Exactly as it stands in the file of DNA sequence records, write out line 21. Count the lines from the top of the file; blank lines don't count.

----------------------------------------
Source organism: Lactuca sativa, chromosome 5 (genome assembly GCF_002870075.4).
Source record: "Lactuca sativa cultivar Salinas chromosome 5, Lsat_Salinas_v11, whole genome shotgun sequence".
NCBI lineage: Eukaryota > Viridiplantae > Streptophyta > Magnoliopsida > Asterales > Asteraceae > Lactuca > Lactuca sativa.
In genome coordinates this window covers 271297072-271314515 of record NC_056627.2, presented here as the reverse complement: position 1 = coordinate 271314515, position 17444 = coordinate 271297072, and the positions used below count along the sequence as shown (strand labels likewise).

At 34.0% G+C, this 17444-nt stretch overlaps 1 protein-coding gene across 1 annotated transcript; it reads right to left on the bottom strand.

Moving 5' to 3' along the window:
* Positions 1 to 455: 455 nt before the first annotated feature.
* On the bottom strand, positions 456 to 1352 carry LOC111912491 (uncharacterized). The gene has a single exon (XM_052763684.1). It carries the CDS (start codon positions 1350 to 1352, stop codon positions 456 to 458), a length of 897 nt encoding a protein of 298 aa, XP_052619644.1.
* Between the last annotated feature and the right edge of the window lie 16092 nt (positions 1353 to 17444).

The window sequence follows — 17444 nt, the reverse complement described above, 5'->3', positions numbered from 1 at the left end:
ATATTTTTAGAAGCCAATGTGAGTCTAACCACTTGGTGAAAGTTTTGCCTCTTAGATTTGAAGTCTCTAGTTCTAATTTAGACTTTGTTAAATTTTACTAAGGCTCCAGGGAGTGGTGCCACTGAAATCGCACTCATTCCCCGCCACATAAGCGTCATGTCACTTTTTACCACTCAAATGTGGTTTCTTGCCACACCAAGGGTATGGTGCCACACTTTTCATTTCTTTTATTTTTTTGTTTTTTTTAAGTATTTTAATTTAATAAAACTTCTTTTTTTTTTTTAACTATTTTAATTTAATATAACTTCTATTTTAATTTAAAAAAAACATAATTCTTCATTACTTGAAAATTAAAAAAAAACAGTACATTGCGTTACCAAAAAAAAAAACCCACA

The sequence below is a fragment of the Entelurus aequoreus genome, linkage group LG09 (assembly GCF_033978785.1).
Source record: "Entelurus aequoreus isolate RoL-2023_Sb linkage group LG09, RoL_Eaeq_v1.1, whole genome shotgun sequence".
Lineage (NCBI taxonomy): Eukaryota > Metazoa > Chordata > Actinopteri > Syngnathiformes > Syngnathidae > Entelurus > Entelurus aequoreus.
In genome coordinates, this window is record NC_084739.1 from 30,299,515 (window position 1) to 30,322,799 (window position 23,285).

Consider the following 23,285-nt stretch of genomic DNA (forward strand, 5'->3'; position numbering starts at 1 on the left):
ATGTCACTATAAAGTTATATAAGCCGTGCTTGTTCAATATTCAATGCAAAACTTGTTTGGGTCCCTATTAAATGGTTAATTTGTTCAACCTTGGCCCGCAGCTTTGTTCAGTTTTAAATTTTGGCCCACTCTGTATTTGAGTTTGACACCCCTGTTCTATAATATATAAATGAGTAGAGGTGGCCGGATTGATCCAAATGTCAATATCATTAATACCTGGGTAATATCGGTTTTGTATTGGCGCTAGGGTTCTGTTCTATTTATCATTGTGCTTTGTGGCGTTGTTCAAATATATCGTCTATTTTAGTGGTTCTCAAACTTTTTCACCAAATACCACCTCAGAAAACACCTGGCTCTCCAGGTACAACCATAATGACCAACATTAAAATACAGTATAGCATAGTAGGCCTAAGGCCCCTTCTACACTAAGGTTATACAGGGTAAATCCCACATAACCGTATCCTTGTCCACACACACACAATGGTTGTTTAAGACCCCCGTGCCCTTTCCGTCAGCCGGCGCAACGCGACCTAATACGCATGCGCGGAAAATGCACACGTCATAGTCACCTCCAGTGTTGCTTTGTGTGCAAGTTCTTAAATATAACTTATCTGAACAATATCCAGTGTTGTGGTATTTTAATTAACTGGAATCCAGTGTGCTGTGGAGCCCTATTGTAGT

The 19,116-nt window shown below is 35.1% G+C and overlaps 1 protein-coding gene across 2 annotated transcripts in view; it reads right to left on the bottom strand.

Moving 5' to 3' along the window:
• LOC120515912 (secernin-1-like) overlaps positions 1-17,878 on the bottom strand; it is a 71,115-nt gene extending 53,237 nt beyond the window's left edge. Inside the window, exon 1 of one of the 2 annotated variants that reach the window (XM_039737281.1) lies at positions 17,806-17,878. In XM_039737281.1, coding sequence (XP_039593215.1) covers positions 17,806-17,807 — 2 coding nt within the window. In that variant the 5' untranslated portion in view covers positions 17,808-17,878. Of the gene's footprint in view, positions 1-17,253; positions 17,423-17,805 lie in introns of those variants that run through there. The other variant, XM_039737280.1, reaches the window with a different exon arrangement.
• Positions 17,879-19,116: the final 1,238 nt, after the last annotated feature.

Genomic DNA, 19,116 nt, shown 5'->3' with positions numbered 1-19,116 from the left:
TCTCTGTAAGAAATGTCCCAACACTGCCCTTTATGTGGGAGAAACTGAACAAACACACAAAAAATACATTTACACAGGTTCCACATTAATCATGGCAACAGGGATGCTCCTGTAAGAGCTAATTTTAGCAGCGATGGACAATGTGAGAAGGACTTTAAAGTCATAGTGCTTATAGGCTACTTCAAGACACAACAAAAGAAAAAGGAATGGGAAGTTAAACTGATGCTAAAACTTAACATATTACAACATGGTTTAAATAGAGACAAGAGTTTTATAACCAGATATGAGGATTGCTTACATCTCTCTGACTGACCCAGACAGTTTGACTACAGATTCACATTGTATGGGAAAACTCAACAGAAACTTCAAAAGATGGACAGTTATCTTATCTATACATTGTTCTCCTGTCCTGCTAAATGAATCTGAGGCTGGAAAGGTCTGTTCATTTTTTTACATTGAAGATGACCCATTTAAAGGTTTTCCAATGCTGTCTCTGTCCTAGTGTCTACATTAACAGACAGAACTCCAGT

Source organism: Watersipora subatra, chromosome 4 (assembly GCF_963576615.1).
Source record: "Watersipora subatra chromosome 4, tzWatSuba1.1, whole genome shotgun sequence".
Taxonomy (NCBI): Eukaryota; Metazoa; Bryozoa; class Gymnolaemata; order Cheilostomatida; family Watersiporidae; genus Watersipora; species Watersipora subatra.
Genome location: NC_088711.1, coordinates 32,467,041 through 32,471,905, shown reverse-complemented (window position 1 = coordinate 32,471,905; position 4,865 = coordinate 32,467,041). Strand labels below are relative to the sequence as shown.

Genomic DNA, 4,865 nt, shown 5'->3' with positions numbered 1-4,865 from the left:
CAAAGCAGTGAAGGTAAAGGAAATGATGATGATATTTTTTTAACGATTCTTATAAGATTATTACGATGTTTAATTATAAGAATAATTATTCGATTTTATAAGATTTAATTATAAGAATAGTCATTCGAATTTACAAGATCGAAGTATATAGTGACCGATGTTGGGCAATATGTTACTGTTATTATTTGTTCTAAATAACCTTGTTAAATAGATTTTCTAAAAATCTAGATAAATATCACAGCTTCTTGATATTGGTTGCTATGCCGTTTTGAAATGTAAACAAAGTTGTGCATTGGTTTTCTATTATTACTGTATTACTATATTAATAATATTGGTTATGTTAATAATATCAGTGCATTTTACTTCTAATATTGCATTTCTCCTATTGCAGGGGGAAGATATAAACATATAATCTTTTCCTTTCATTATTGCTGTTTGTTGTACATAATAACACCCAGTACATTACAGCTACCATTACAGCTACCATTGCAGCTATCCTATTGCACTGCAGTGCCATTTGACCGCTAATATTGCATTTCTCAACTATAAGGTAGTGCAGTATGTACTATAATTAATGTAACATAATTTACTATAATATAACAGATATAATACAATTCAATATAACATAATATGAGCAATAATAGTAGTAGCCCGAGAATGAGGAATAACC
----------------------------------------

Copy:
• Positions 17,879-19,116: the final 1,238 nt, after the last annotated feature.